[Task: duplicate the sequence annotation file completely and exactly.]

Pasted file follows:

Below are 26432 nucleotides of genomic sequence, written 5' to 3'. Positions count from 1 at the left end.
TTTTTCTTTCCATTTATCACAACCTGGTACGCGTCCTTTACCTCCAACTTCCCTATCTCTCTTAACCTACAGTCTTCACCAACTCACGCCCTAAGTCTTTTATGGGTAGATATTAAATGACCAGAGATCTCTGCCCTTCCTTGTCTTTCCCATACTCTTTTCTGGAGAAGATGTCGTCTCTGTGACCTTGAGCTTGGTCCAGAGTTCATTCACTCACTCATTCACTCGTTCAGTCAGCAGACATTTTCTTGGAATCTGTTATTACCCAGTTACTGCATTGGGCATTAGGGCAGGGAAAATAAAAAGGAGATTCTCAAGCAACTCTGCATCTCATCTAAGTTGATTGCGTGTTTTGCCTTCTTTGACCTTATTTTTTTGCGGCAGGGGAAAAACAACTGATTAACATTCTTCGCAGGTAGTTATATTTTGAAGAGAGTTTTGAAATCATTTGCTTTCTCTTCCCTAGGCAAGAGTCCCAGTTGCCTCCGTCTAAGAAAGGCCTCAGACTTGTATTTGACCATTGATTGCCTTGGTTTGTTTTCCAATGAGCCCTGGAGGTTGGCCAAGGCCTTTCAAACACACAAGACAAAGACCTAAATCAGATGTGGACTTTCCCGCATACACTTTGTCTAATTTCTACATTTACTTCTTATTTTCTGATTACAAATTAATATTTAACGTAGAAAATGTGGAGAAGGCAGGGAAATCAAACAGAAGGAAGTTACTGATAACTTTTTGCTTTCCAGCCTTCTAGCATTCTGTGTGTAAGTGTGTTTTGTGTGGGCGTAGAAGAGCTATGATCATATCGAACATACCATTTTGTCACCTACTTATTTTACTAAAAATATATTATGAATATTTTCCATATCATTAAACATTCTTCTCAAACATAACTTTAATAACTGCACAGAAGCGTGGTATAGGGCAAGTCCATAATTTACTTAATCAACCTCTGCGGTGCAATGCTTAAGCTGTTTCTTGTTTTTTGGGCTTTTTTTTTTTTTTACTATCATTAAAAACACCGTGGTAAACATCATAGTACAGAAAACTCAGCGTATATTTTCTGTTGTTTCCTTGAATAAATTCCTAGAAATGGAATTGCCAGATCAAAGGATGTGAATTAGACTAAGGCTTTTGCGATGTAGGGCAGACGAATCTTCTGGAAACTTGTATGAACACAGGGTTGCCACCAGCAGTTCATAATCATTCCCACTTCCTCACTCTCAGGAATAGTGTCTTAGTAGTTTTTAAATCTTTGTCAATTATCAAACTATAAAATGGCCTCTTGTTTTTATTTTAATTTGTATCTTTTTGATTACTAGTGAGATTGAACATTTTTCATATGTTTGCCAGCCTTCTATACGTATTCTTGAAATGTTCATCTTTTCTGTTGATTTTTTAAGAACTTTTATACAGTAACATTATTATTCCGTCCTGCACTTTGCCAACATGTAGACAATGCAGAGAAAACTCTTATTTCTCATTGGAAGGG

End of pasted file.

Below are 26432 nucleotides of genomic sequence, written 5' to 3'. Positions count from 1 at the left end.
TTTTTCTTTCCATTTATCACAACCTGGTACGCGTCCTTTACCTCCAACTTCCCTATCTCTCTTAACCTACAGTCTTCACCAACTCACGCCCTAAGTCTTTTATGGGTAGATATTAAATGACCAGAGATCTCTGCCCTTCCTTGTCTTTCCCATACTCTTTTCTGGAGAAGATGTCGTCTCTGTGACCTTGAGCTTGGTCCAGAGTTCATTCACTCACTCATTCACTCGTTCAGTCAGCAGACATTTTCTTGGAATCTGTTATTACCCAGTTACTGCATTGGGCATTAGGGCAGGGAAAATAAAAAGGAGATTCTCAAGCAACTCTGCATCTCATCTAAGTTGATTGCGTGTTTTGCCTTCTTTGACCTTATTTTTTTGCGGCAGGGGAAAAACAACTGATTAACATTCTTCGCAGGTAGTTATATTTTGAAGAGAGTTTTGAAATCATTTGCTTTCTCTTCCCTAGGCAAGAGTCCCAGTTGCCTCCGTCTAAGAAAGGCCTCAGACTTGTATTTGACCATTGATTGCCTTGGTTTGTTTTCCAATGAGCCCTGGAGGTTGGCCAAGGCCTTTCAAACACACAAGACAAAGACCTAAATCAGATGTGGACTTTCCCGCATACACTTTGTCTAATTTCTACATTTACTTCTTATTTTCTGATTACAAATTAATATTTAACGTAGAAAATGTGGAGAAGGCAGGGAAATCAAACAGAAGGAAGTTACTGATAACTTTTTGCTTTCCAGCCTTCTAGCATTCTGTGTGTAAGTGTGTTTTGTGTGGGCGTAGAAGAGCTATGATCATATCGAACATACCATTTTGTCACCTACTTATTTTACTAAAAATATATTATGAATATTTTCCATATCATTAAACATTCTTCTCAAACATAACTTTAATAACTGCACAGAAGCGTGGTATAGGGCAAGTCCATAATTTACTTAATCAACCTCTGCGGTGCAATGCTTAAGCTGTTTCTTGTTTTTTGGGCTTTTTTTTTTTTTTACTATCATTAAAAACACCGTGGTAAACATCATAGTACAGAAAACTCAGCGTATATTTTCTGTTGTTTCCTTGAATAAATTCCTAGAAATGGAATTGCCAGATCAAAGGATGTGAATTAGACTAAGGCTTTTGCGATGTAGGGCAGACGAATCTTCTGGAAACTTGTATGAACACAGGGTTGCCACCAGCAGTTCATAATCATTCCCACTTCCTCACTCTCAGGAATAGTGTCTTAGTAGTTTTTAAATCTTTGTCAATTATCAAACTATAAAATGGCCTCTTGTTTTTATTTTAATTTGTATCTTTTTGATTACTAGTGAGATTGAACATTTTTCATATGTTTGCCAGCCTTCTATACGTATTCTTGAAATGTTCATCTTTTCTGTTGATTTTTTAAGAACTTTTATACAGTAACATTATTATTCCGTCCTGCACTTTGCCAACATGTAGACAATGCAGAGAAAACTCTTATTTCTCATTGGAAGGG